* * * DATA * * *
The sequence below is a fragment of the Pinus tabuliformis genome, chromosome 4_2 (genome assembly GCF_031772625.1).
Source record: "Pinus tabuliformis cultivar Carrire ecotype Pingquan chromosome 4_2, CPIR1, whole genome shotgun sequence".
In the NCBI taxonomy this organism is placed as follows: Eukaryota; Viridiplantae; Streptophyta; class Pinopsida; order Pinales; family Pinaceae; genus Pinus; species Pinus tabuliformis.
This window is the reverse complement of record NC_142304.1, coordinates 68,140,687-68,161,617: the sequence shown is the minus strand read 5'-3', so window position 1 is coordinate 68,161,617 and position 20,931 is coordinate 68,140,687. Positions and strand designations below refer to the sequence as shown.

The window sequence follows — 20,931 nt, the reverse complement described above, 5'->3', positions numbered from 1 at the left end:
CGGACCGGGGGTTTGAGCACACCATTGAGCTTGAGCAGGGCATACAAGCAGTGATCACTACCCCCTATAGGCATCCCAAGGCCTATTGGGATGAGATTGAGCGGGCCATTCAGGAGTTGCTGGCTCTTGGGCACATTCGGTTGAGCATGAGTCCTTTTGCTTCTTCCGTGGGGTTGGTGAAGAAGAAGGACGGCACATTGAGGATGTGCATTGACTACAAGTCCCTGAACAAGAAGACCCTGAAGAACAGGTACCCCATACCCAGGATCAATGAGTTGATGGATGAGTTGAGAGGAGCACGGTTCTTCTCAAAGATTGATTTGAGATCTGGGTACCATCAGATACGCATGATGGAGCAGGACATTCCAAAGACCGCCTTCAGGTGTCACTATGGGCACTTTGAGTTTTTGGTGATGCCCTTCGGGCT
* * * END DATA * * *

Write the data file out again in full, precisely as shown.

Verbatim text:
The sequence below is a fragment of the Pinus tabuliformis genome, chromosome 4_2 (genome assembly GCF_031772625.1).
Source record: "Pinus tabuliformis cultivar Carrire ecotype Pingquan chromosome 4_2, CPIR1, whole genome shotgun sequence".
In the NCBI taxonomy this organism is placed as follows: Eukaryota; Viridiplantae; Streptophyta; class Pinopsida; order Pinales; family Pinaceae; genus Pinus; species Pinus tabuliformis.
This window is the reverse complement of record NC_142304.1, coordinates 68,140,687-68,161,617: the sequence shown is the minus strand read 5'-3', so window position 1 is coordinate 68,161,617 and position 20,931 is coordinate 68,140,687. Positions and strand designations below refer to the sequence as shown.

The window sequence follows — 20,931 nt, the reverse complement described above, 5'->3', positions numbered from 1 at the left end:
CGGACCGGGGGTTTGAGCACACCATTGAGCTTGAGCAGGGCATACAAGCAGTGATCACTACCCCCTATAGGCATCCCAAGGCCTATTGGGATGAGATTGAGCGGGCCATTCAGGAGTTGCTGGCTCTTGGGCACATTCGGTTGAGCATGAGTCCTTTTGCTTCTTCCGTGGGGTTGGTGAAGAAGAAGGACGGCACATTGAGGATGTGCATTGACTACAAGTCCCTGAACAAGAAGACCCTGAAGAACAGGTACCCCATACCCAGGATCAATGAGTTGATGGATGAGTTGAGAGGAGCACGGTTCTTCTCAAAGATTGATTTGAGATCTGGGTACCATCAGATACGCATGATGGAGCAGGACATTCCAAAGACCGCCTTCAGGTGTCACTATGGGCACTTTGAGTTTTTGGTGATGCCCTTCGGGCT